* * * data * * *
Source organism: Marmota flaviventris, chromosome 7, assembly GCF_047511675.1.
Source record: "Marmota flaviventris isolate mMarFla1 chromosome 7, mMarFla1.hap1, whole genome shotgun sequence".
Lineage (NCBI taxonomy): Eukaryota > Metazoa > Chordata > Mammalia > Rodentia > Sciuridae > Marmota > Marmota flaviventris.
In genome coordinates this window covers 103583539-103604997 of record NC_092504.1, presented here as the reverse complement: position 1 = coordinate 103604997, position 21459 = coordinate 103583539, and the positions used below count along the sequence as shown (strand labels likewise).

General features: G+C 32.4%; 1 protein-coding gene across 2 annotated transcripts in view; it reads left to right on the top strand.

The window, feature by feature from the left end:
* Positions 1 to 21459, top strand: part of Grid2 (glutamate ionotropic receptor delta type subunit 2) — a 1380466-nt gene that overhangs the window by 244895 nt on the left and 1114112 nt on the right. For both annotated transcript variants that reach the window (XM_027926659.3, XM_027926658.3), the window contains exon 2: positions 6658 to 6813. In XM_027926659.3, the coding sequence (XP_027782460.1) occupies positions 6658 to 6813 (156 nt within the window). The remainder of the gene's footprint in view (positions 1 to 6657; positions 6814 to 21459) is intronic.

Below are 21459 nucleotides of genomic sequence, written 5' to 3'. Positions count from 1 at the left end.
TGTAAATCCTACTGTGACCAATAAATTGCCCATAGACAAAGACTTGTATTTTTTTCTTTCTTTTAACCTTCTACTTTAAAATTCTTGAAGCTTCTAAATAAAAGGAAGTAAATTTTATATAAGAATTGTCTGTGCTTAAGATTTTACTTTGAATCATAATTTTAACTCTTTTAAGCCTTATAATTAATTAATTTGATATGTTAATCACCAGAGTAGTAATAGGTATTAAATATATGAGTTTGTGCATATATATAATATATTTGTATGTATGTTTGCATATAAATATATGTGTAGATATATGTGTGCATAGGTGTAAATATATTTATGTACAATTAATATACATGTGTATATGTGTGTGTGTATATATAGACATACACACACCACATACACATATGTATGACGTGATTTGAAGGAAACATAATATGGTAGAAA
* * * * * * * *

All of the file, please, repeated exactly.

Source organism: Marmota flaviventris, chromosome 7, assembly GCF_047511675.1.
Source record: "Marmota flaviventris isolate mMarFla1 chromosome 7, mMarFla1.hap1, whole genome shotgun sequence".
Lineage (NCBI taxonomy): Eukaryota > Metazoa > Chordata > Mammalia > Rodentia > Sciuridae > Marmota > Marmota flaviventris.
In genome coordinates this window covers 103583539-103604997 of record NC_092504.1, presented here as the reverse complement: position 1 = coordinate 103604997, position 21459 = coordinate 103583539, and the positions used below count along the sequence as shown (strand labels likewise).

General features: G+C 32.4%; 1 protein-coding gene across 2 annotated transcripts in view; it reads left to right on the top strand.

The window, feature by feature from the left end:
* Positions 1 to 21459, top strand: part of Grid2 (glutamate ionotropic receptor delta type subunit 2) — a 1380466-nt gene that overhangs the window by 244895 nt on the left and 1114112 nt on the right. For both annotated transcript variants that reach the window (XM_027926659.3, XM_027926658.3), the window contains exon 2: positions 6658 to 6813. In XM_027926659.3, the coding sequence (XP_027782460.1) occupies positions 6658 to 6813 (156 nt within the window). The remainder of the gene's footprint in view (positions 1 to 6657; positions 6814 to 21459) is intronic.

Below are 21459 nucleotides of genomic sequence, written 5' to 3'. Positions count from 1 at the left end.
TGTAAATCCTACTGTGACCAATAAATTGCCCATAGACAAAGACTTGTATTTTTTTCTTTCTTTTAACCTTCTACTTTAAAATTCTTGAAGCTTCTAAATAAAAGGAAGTAAATTTTATATAAGAATTGTCTGTGCTTAAGATTTTACTTTGAATCATAATTTTAACTCTTTTAAGCCTTATAATTAATTAATTTGATATGTTAATCACCAGAGTAGTAATAGGTATTAAATATATGAGTTTGTGCATATATATAATATATTTGTATGTATGTTTGCATATAAATATATGTGTAGATATATGTGTGCATAGGTGTAAATATATTTATGTACAATTAATATACATGTGTATATGTGTGTGTGTATATATAGACATACACACACCACATACACATATGTATGACGTGATTTGAAGGAAACATAATATGGTAGAAA